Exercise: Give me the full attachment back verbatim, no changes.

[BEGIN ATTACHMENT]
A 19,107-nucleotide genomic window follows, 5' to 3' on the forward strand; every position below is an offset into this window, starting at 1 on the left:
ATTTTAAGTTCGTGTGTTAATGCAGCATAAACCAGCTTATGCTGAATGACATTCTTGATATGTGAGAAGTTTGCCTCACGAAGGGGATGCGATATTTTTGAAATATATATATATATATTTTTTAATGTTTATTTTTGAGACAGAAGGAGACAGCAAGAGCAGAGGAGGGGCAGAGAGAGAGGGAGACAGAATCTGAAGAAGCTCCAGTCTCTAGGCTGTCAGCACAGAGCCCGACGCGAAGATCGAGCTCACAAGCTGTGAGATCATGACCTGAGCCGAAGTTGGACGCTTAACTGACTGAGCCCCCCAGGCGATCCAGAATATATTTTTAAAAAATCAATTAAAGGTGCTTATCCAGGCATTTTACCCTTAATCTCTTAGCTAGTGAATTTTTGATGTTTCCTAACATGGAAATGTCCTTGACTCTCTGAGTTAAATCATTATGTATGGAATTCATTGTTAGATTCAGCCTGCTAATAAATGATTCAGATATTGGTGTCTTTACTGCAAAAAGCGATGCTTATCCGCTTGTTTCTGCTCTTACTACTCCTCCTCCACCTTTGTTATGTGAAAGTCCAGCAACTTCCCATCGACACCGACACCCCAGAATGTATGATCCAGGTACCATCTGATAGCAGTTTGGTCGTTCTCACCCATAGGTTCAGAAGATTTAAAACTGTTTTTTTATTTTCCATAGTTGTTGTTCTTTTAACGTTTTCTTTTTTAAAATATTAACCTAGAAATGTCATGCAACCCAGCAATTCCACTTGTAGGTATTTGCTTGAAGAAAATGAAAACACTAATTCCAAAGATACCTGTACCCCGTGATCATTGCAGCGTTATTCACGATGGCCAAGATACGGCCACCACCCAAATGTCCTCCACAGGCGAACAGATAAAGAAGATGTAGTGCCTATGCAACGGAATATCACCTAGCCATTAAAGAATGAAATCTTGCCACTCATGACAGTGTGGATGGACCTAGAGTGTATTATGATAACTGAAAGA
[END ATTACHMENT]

A 19,107-nucleotide genomic window follows, 5' to 3' on the forward strand; every position below is an offset into this window, starting at 1 on the left:
ATTTTAAGTTCGTGTGTTAATGCAGCATAAACCAGCTTATGCTGAATGACATTCTTGATATGTGAGAAGTTTGCCTCACGAAGGGGATGCGATATTTTTGAAATATATATATATATATTTTTTAATGTTTATTTTTGAGACAGAAGGAGACAGCAAGAGCAGAGGAGGGGCAGAGAGAGAGGGAGACAGAATCTGAAGAAGCTCCAGTCTCTAGGCTGTCAGCACAGAGCCCGACGCGAAGATCGAGCTCACAAGCTGTGAGATCATGACCTGAGCCGAAGTTGGACGCTTAACTGACTGAGCCCCCCAGGCGATCCAGAATATATTTTTAAAAAATCAATTAAAGGTGCTTATCCAGGCATTTTACCCTTAATCTCTTAGCTAGTGAATTTTTGATGTTTCCTAACATGGAAATGTCCTTGACTCTCTGAGTTAAATCATTATGTATGGAATTCATTGTTAGATTCAGCCTGCTAATAAATGATTCAGATATTGGTGTCTTTACTGCAAAAAGCGATGCTTATCCGCTTGTTTCTGCTCTTACTACTCCTCCTCCACCTTTGTTATGTGAAAGTCCAGCAACTTCCCATCGACACCGACACCCCAGAATGTATGATCCAGGTACCATCTGATAGCAGTTTGGTCGTTCTCACCCATAGGTTCAGAAGATTTAAAACTGTTTTTTTATTTTCCATAGTTGTTGTTCTTTTAACGTTTTCTTTTTTAAAATATTAACCTAGAAATGTCATGCAACCCAGCAATTCCACTTGTAGGTATTTGCTTGAAGAAAATGAAAACACTAATTCCAAAGATACCTGTACCCCGTGATCATTGCAGCGTTATTCACGATGGCCAAGATACGGCCACCACCCAAATGTCCTCCACAGGCGAACAGATAAAGAAGATGTAGTGCCTATGCAACGGAATATCACCTAGCCATTAAAGAATGAAATCTTGCCACTCATGACAGTGTGGATGGACCTAGAGTGTATTATGATAACTGAAAGA